Prime Minister Shinzo Abe and South Korean President Moon Jae-in agreed to closely cooperate on threats from North Korea during a 30-minute telephone conversation Friday, a Japanese official who briefed reporters said.
The leaders also briefly exchanged opinions on thorny historical issues involving forced labor during Japan’s 1910-1945 colonial rule of the Korean Peninsula, the official said.
Abe explained Japan’s basic position on the issue, emphasizing that the two countries should “properly manage” sensitive issues to build “a future-oriented” relationship, the official said.
The same person also emphasized that most of Friday’s conversation was about North Korea-related issues, but refused to explain what Moon specifically said about forced labor.
In contrast with the South Korean government’s previous stance, Moon says that individual compensation claims for forced labor remain valid despite the signing of the 1965 Japan-South Korean treaty and attached agreements that put an end to compensation claims.
Moon’s about-face, expressed last week at a news conference, frustrated officials in Tokyo.
Nonetheless, for Japan, joint cooperation with South Korea is seen as critically important in coping with the threat posed by nuclear-armed North Korea.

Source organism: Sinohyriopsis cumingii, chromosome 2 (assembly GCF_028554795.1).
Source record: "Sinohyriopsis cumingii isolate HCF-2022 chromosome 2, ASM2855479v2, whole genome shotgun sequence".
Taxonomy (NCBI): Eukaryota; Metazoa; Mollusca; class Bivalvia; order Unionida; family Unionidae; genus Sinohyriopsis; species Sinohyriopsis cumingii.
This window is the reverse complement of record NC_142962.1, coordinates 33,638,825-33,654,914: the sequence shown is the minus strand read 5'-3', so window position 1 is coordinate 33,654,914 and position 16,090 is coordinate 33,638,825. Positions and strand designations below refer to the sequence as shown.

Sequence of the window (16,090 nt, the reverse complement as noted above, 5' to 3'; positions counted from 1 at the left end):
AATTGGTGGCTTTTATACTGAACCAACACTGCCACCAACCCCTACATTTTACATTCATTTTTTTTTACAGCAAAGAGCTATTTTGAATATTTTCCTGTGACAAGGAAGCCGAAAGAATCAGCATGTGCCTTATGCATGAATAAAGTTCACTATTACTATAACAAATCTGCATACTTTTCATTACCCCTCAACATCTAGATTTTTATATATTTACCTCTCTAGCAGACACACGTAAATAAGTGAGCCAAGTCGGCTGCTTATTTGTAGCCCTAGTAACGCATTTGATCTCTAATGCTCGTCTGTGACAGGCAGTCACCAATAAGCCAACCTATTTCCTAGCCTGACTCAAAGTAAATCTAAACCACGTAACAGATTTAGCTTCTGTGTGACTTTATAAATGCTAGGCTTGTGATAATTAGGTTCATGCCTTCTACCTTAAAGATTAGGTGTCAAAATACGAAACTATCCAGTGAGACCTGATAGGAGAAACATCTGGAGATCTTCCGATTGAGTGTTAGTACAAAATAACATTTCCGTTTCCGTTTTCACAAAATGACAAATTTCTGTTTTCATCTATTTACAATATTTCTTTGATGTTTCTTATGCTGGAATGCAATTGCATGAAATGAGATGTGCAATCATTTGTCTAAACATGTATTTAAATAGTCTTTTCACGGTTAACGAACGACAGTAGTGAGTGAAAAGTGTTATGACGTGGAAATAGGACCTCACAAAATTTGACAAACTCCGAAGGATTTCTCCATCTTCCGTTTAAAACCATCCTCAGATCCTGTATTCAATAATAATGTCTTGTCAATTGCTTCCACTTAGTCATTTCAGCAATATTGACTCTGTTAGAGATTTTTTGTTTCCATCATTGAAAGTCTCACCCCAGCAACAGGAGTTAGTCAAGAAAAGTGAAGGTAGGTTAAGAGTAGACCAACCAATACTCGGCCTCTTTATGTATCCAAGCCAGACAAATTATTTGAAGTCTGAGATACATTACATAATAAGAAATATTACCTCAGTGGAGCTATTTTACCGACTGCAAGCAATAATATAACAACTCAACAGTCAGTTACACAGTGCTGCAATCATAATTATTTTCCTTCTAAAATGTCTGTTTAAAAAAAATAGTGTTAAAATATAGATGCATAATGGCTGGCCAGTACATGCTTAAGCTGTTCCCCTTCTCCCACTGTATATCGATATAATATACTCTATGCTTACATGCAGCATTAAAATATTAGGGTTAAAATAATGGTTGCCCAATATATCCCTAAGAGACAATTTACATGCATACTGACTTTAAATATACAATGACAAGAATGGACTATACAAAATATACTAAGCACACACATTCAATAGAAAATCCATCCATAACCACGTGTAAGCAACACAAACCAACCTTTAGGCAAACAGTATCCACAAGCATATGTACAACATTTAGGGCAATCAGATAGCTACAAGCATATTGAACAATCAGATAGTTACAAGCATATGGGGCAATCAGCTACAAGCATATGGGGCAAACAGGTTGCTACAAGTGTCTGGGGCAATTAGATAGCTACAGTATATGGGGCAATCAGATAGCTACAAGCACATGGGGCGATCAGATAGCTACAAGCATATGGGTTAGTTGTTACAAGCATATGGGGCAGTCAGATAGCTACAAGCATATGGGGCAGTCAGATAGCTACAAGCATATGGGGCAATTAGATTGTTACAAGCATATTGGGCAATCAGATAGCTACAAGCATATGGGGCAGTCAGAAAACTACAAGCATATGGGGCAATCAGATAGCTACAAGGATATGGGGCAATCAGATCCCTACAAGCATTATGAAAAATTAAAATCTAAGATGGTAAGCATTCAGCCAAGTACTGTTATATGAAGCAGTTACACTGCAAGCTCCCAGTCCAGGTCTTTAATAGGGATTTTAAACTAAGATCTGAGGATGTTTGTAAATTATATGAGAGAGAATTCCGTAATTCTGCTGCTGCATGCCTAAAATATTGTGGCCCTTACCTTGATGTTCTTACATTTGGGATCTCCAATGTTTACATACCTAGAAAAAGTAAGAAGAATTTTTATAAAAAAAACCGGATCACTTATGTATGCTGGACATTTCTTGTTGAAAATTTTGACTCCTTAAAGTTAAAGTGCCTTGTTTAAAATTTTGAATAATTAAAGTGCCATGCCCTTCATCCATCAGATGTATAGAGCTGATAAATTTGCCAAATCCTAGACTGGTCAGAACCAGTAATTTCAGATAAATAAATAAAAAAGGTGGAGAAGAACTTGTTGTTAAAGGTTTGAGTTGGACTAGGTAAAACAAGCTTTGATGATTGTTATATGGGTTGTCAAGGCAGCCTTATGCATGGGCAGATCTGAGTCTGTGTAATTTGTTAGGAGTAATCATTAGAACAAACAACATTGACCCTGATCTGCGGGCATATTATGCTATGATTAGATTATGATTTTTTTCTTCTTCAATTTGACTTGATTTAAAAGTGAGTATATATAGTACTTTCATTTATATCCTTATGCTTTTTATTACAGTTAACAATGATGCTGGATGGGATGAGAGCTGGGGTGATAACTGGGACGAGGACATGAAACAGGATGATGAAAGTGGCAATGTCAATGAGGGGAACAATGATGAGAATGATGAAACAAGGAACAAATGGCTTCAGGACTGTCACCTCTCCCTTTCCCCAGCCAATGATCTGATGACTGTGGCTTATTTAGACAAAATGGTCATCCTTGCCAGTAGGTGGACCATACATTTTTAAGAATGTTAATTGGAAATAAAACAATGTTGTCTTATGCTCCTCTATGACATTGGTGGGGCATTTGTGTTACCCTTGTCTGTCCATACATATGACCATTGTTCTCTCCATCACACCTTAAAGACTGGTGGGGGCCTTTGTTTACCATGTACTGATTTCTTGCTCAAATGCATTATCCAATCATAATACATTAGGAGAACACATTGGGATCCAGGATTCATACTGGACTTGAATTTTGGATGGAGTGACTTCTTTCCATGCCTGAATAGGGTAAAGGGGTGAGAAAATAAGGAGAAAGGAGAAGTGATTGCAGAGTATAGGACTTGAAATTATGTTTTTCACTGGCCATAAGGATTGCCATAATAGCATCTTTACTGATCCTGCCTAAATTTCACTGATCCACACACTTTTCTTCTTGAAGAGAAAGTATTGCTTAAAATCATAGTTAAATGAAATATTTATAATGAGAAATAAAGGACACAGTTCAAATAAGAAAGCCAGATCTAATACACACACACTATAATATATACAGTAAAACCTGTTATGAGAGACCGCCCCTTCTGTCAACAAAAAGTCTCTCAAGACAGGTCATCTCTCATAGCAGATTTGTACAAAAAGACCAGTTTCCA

In the meantime, according to Korean news agency Yonhap, Moon cited a South Korean Supreme Court ruling during his phone call with Abe to defend his claim that the right to demand compensation remains intact despite the signing of the 1965 Japan-South Korean treaty, which normalized their postwar relationship.
“Moon made the remarks to express his desire for the issue to not pose any stumbling blocks to the development of the two countries’ future-oriented relationship,” an anonymous South Korean presidential aide was quoted as saying by Yonhap.
Moon agreed that Japan, South Korea and the United States should “closely cooperate” in dealing with the North’s nuclear and ballistic development programs.
Abe told Moon that he shares Moon’s call for “a peaceful solution,” but argued that the two countries should stay prepared for “unexpected contingencies,” a Japanese official said.
Also on Friday, a key Japan-South Korea agreement to share military secrets was automatically extended for another year, as both leaders failed to state any claims for or against it by Thursday.
Former South Korean President Park Geun-hye agreed in 2016 to share key military secrets with Japan when the two nations concluded the General Security of Military Information Agreement.
Park’s decision was controversial in South Korea, and during the presidential campaign earlier this year, Moon indicated he might review the agreement.